Life After Racing - Jackie Law
- 07 March 2018
Its early autumn in North Canterbury, there’s a chill in the air and dew under foot. Amid the din of seagull cries and crashing waves over Woodend Beach, there is a healing session under way.
When harness racing trainer Jackie Law brings her horses here, she’s not just working the animal’s body. She’s working with their soul.
An award recipient for services to Canterbury Harness Racing, Jackie has become a shining light in a standardbred racehorse’s life after racing. She has rehomed over 500 horses, that she can recall, and initially when asked why she does it, she simply replies, “I don’t know sometimes. I honestly don’t.”
But one thing she always knew for sure, was that her life would involve horses.
“My earliest memories of racing would be with my late father Dave. He always loved horses, but his family weren’t involved with them. He worked for Ces Donald and later he and Mum trained their own small team of horses,” Jackie explained. “Mum actually did a lot of the work with them and I would help out too, as Dad had a job at the works and he and Mum would also do market gardening where we lived in Marshlands.”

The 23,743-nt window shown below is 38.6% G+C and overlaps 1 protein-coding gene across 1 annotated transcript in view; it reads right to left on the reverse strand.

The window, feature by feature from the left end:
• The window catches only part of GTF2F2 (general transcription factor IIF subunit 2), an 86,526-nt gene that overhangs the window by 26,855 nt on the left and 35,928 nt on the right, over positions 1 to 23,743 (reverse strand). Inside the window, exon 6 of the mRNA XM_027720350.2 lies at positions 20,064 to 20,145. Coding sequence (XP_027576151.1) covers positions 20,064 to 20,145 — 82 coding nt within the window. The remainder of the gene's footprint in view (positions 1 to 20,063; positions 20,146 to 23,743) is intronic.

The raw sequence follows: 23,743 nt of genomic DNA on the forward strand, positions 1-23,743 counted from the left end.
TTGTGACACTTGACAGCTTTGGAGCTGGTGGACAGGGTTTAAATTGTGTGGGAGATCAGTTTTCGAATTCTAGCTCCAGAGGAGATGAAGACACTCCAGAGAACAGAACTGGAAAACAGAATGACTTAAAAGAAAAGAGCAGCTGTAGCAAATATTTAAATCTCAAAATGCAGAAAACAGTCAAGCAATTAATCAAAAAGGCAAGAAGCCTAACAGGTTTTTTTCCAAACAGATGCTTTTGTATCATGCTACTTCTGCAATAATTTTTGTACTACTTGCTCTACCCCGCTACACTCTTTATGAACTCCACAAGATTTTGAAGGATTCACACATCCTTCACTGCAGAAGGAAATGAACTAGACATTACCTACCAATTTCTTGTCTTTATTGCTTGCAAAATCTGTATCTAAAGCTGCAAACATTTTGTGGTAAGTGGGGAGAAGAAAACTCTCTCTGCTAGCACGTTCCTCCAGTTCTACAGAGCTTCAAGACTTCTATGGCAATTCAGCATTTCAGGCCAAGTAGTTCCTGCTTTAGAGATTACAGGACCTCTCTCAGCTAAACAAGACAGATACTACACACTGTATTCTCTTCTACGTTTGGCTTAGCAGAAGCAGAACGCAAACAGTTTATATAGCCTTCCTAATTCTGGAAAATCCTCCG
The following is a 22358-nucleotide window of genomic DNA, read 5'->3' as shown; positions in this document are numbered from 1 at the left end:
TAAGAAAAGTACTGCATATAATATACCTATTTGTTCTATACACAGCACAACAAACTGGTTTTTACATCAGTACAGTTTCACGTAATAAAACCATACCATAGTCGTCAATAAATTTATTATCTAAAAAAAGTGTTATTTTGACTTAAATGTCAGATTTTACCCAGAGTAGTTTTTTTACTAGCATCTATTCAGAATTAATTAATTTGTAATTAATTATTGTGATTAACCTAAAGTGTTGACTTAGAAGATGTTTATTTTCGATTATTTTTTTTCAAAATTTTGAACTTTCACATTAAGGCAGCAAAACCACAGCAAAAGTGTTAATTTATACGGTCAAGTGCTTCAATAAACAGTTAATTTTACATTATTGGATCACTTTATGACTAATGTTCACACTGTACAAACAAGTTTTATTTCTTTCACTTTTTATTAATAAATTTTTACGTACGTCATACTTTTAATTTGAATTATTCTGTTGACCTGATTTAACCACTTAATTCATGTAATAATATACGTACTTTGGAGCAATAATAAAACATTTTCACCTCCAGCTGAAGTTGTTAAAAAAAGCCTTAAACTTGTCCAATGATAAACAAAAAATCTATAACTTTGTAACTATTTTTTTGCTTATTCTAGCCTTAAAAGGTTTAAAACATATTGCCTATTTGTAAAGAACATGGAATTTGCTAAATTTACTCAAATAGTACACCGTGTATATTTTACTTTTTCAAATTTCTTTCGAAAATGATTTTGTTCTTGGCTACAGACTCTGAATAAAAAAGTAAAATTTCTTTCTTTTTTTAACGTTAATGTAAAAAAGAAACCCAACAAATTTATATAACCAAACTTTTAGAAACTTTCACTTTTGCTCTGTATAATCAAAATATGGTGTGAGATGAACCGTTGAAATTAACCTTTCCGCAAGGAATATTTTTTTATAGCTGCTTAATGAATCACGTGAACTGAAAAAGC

Jackie recalls that her passion for the equine world was evident from a young age. “We would go to local fairs and Mum would always lose me. But she knew she would always find me standing next to the pony rides. Just watching them.”
And whilst she could help her parents with their own horses, when it came to a career in the sulky her father wasn’t overly enthused. “Dad didn’t want me to become a driver. But once he realised it was my passion and I had a skill around horses, he became supportive,” said Jackie.
In fact, when she was 13-years-old Dave allowed her to design the family racing colours. Looking back, it was a bit of a surprise to her as her father was not often known to hand such a huge decision to someone else.
“He wouldn’t always tell me what he thought about my career or abilities. But he would tell others how proud of me he was. I guess that was just his way.”
At age 18 it was time for Jackie to follow her dreams and pursue a career as a driver. After working in the Canterbury region for Jack and Mark Smolenski and Steve Edge, and gaining a valuable foundation, the journey then led her to the North Island where she was welcomed with open arms.